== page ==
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A History of the Japanese People by F. Brinkley

By and by the Korean shaku foot


three-legged crow of the sun.


In the field of agriculture this epoch offers nothing more remarkable than the construction of nine reservoirs for irrigation purposes and the digging of a large canal in Yamashiro province. It is also thought worthy of historical notice that a Korean prince unsuccessfully attempted to domesticate bees on a Japanese mountain.


Considerable progress seems to have been made in tradal matters. Markets were opened at several places in the interior, and coastwise commerce developed so much that, in A.D. 553, it was found expedient to appoint an official for the purpose of numbering and registering the vessels thus employed. The Chinese settler, Wang Sin-i, who has already been spoken of as the only person able to decipher a Korean memorial, was given the office of fune no osa (chief of the shipping bureau) and granted the title of fune no fubito (registrar of vessels). Subsequently, during the reign of Jomei (629-641), an akinai-osa (chief of trade) was appointed in the person of Munemaro, whose father, Kuhi, had brought scales and weights from China during the reign of Sushun (558-592), and this system was formally adopted in the days of Jomei (629-641). There had not apparently been any officially recognized weights and measures in remote antiquity. The width of the hand (ta or tsuka) and the

spread of the arms (hiro) were the only dimensions employed. By and by the Korean shaku (foot), which corresponds to 1.17 shaku of the present day, came into use. In Kenso's time (485-487) there is mention of a measure of rice being sold for a piece of silver, and the Emperor Kimmei (540-571) is recorded to have given 1000 koku of seed-barley to the King of Kudara. But it is supposed that the writer of the Chronicles, in making these entries, projected the terminology of his own time into the previous centuries. There were neither coins nor koku in those eras.


Up to the time (A.D. 603) of the institution of caps as marks of rank, men were in the habit of dividing their hair in the centre and tying it above the ears in a style called mizura. But such a fashion did not accord with the wearing of caps which were gathered up on the crown in the shape of a bag. Hence men of rank took to binding the hair in a queue on the top of the head. The old style was continued, however, by men having no rank and by youths. A child's hair was looped on the temples in imitation of the flower of a gourd--hence called hisago-bana--and women wore their tresses hanging free. The institution of caps interfered also with the use of hairpins, which were often made of gold and very elaborate. These now came to be thrust, not directly into the hair, but through the cord employed to tie the cap above. It is recorded that, in the year 611, when the Empress Suiko and her Court went on a picnic, the colour of the ministers' garments agreed with that of their official caps, and that each wore hair-ornaments which, in the case of the two highest functionaries, were made of gold; in the case of the next two, of leopards' tails; and in the case of lower ranks, of birds' tails.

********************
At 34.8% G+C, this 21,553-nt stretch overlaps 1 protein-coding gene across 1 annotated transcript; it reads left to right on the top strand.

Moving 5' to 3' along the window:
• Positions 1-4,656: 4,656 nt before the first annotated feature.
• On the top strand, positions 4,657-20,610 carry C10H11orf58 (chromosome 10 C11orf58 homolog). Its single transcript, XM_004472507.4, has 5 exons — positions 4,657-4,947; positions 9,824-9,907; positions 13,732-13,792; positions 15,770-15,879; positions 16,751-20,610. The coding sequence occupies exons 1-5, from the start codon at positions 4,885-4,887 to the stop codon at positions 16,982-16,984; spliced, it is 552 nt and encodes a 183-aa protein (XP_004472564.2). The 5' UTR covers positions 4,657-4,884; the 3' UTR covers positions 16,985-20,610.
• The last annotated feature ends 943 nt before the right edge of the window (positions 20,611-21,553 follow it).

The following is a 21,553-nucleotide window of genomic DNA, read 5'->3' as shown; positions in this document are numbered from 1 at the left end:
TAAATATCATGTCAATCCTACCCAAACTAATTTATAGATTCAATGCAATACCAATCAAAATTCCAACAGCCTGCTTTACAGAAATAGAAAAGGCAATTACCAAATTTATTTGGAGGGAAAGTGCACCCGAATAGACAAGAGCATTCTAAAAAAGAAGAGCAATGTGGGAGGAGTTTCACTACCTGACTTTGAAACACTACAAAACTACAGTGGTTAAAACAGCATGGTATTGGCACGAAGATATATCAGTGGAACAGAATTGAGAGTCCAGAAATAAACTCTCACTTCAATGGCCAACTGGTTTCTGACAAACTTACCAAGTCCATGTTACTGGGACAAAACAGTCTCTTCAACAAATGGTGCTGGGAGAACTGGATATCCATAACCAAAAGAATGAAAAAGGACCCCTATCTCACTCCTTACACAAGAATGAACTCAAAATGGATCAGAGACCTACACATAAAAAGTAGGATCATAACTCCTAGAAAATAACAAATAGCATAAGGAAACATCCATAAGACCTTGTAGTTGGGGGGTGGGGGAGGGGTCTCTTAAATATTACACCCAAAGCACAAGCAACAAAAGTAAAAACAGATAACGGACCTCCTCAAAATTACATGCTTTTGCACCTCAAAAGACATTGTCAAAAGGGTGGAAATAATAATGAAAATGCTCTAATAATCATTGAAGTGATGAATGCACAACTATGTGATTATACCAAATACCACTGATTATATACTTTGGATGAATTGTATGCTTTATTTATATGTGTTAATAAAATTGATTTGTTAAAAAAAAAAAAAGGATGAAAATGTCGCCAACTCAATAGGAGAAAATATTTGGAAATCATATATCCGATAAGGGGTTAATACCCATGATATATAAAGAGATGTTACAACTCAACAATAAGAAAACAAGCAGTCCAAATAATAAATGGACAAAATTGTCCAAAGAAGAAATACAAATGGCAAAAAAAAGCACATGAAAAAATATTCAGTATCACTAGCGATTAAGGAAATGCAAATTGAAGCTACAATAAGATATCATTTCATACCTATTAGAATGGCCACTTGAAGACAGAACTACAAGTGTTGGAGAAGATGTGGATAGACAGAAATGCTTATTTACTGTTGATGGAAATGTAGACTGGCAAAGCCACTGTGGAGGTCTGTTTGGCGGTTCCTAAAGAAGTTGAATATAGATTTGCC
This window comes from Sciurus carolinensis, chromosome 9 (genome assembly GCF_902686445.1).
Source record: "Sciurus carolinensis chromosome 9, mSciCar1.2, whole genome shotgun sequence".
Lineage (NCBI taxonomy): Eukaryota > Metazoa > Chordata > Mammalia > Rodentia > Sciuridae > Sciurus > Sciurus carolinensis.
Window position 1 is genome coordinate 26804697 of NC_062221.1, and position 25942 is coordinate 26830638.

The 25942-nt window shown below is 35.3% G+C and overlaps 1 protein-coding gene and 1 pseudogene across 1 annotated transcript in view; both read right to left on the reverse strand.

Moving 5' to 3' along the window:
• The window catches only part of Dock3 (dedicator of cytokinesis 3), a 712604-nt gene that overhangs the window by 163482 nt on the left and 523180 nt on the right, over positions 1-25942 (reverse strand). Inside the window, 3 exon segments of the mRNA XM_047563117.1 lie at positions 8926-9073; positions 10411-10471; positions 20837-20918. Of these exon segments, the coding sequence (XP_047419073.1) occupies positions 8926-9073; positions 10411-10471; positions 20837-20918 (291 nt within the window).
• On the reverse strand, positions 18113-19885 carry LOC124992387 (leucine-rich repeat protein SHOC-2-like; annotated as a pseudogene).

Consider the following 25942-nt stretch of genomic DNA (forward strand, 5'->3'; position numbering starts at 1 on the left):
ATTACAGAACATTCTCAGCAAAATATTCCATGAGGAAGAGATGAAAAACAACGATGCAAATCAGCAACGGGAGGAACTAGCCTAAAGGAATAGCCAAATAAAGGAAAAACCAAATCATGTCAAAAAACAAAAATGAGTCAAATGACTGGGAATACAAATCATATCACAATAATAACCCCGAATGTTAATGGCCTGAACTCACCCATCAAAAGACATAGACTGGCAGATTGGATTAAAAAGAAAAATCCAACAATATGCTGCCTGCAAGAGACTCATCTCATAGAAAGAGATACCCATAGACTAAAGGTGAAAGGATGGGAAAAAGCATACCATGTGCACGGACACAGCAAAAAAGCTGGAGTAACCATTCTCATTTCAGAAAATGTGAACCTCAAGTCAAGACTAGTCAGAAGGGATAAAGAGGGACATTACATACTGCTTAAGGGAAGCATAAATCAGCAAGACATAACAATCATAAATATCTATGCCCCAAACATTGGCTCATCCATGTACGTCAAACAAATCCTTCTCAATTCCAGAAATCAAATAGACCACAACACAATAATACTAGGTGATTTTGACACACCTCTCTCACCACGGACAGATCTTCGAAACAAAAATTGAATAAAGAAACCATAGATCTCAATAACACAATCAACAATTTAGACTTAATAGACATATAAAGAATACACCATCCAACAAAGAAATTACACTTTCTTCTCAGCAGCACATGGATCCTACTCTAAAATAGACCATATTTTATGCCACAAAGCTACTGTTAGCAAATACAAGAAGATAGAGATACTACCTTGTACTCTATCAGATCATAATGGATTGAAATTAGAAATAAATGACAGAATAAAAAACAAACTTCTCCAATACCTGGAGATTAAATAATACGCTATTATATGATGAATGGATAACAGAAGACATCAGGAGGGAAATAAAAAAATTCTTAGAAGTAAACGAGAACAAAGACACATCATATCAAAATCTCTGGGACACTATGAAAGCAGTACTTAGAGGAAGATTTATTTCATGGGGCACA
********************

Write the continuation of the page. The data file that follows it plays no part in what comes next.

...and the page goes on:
On a more ceremonious occasion, namely, the reception of the Chinese envoys from the Sui Court, the Chronicles state that Japanese princes and ministers "all wore gold hair-ornaments,* and their garments were of brocade, purple, and embroidery, with thin silk stuffs of various colours and patterns." Costume had become thus gorgeous after the institution of Buddhism and the establishment of intercourse direct with the Sui, and, subsequently, the Tang dynasty. Even in the manner of folding the garments over the breast--not from right to left but from left to right--the imported fashion was followed. Wadded garments are incidently mentioned in the year A.D. 643.

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